Can I make a herniated disc worse?
The pain from a herniated disc usually is worse when you are active and gets better when you are resting. Coughing, sneezing, sitting, driving, and bending forward may make the pain worse.
This is called a disc herniation. If the disc herniates in the direction of the spinal cord or nerve root, it can cause neurologic compromise. Disc herniations in the cervical spine can be serious. If significant enough, they can cause paralysis of both the upper and lower extremities, though this is extremely rare.
- Answer: Unfortunately, there's currently no cure for degenerative disc disease (DDD), and once you're diagnosed with DDD, it's typically a lifelong journey of learning to live with back pain, neck pain, or other symptoms. Once your discs begin to degenerate, you can't really reverse the process.
- The Social Security Administration (SSA) ends up granting disability benefits only for those whose disc disease has progressed into severely impacted vertebrae that cause chronic pain and the inability to sit or stand for periods of time, which can be proven by medical imaging.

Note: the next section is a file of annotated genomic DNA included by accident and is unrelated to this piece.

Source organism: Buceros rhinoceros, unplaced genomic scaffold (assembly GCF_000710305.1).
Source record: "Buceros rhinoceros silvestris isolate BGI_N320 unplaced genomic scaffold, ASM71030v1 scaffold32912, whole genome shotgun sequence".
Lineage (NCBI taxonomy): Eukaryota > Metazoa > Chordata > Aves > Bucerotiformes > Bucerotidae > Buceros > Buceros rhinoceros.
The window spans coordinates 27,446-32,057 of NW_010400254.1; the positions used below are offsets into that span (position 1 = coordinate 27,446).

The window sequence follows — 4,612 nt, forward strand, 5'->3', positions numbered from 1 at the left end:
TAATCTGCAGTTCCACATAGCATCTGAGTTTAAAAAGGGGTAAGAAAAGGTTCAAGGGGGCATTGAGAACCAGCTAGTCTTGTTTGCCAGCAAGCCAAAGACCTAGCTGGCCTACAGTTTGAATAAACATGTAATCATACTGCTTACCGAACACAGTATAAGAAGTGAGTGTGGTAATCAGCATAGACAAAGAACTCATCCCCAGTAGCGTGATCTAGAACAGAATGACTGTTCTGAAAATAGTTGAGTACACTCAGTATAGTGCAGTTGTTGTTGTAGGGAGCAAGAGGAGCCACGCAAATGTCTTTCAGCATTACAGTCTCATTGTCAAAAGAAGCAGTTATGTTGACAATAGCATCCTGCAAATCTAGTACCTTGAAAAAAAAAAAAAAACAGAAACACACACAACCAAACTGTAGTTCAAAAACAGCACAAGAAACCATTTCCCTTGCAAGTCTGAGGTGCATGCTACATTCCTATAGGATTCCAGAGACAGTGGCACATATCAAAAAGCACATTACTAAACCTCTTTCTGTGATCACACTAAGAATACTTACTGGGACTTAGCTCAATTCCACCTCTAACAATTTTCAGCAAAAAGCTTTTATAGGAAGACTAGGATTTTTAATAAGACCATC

- The most common and obvious symptoms of cervical degenerative disc disease are neck pain and a stiff neck. When one of these conditions presses on one or more of the many nerves running through the spinal cord, you also can develop pain, numbness, or weakness radiating down your shoulder, arm, and hand.
Any of these stages can cause pressure on a nerve root and symptoms of pain and numbness. The cracks in the disc don't repair themselves, but the pain usually fades over time. More than half of the people who have a herniated disc recover in the first 3 months.
- Injury or weakness can cause the inner portion of the disk to protrude through the outer ring. This is known as a slipped, herniated, or prolapsed disk. This causes pain and discomfort. If the slipped disk compresses one of your spinal nerves, you may also experience numbness and pain along the affected nerve.
- Herniated disks are also called ruptured disks or slipped disks, although the whole disk does not rupture or slip. Only the small area of the crack is affected. Compared with a bulging disk, a herniated disk is more likely to cause pain because it generally protrudes farther and is more likely to irritate nerve roots.
- Lift your left leg and place your right ankle on top of the left knee. Hold the position for a moment. This helps stretch the tiny piriformis muscle, which sometimes becomes inflamed and presses against the sciatic nerve, causing pain. Do the same exercise with the other leg.
Updated: 24th October 2018